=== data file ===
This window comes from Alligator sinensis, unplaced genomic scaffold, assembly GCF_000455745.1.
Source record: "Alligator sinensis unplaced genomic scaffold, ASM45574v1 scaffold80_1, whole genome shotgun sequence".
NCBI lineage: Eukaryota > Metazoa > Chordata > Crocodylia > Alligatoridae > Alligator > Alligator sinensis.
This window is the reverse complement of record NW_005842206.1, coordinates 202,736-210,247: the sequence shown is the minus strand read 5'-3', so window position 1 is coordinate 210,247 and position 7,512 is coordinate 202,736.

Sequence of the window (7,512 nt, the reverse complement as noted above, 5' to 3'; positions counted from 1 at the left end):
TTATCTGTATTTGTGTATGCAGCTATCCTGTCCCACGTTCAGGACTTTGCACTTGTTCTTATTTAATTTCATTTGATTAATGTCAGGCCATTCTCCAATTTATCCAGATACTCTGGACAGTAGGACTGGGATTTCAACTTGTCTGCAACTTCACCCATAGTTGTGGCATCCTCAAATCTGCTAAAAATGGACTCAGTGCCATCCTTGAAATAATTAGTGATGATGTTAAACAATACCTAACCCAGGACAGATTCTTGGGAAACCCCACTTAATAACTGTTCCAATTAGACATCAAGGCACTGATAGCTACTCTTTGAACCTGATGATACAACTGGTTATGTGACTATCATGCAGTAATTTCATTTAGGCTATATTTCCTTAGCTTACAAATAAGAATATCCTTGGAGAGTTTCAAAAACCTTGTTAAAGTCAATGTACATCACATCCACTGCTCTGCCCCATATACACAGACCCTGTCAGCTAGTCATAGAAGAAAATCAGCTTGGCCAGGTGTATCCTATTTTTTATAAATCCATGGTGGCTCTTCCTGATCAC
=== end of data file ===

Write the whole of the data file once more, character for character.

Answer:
This window comes from Alligator sinensis, unplaced genomic scaffold, assembly GCF_000455745.1.
Source record: "Alligator sinensis unplaced genomic scaffold, ASM45574v1 scaffold80_1, whole genome shotgun sequence".
NCBI lineage: Eukaryota > Metazoa > Chordata > Crocodylia > Alligatoridae > Alligator > Alligator sinensis.
This window is the reverse complement of record NW_005842206.1, coordinates 202,736-210,247: the sequence shown is the minus strand read 5'-3', so window position 1 is coordinate 210,247 and position 7,512 is coordinate 202,736.

Sequence of the window (7,512 nt, the reverse complement as noted above, 5' to 3'; positions counted from 1 at the left end):
TTATCTGTATTTGTGTATGCAGCTATCCTGTCCCACGTTCAGGACTTTGCACTTGTTCTTATTTAATTTCATTTGATTAATGTCAGGCCATTCTCCAATTTATCCAGATACTCTGGACAGTAGGACTGGGATTTCAACTTGTCTGCAACTTCACCCATAGTTGTGGCATCCTCAAATCTGCTAAAAATGGACTCAGTGCCATCCTTGAAATAATTAGTGATGATGTTAAACAATACCTAACCCAGGACAGATTCTTGGGAAACCCCACTTAATAACTGTTCCAATTAGACATCAAGGCACTGATAGCTACTCTTTGAACCTGATGATACAACTGGTTATGTGACTATCATGCAGTAATTTCATTTAGGCTATATTTCCTTAGCTTACAAATAAGAATATCCTTGGAGAGTTTCAAAAACCTTGTTAAAGTCAATGTACATCACATCCACTGCTCTGCCCCATATACACAGACCCTGTCAGCTAGTCATAGAAGAAAATCAGCTTGGCCAGGTGTATCCTATTTTTTATAAATCCATGGTGGCTCTTCCTGATCAC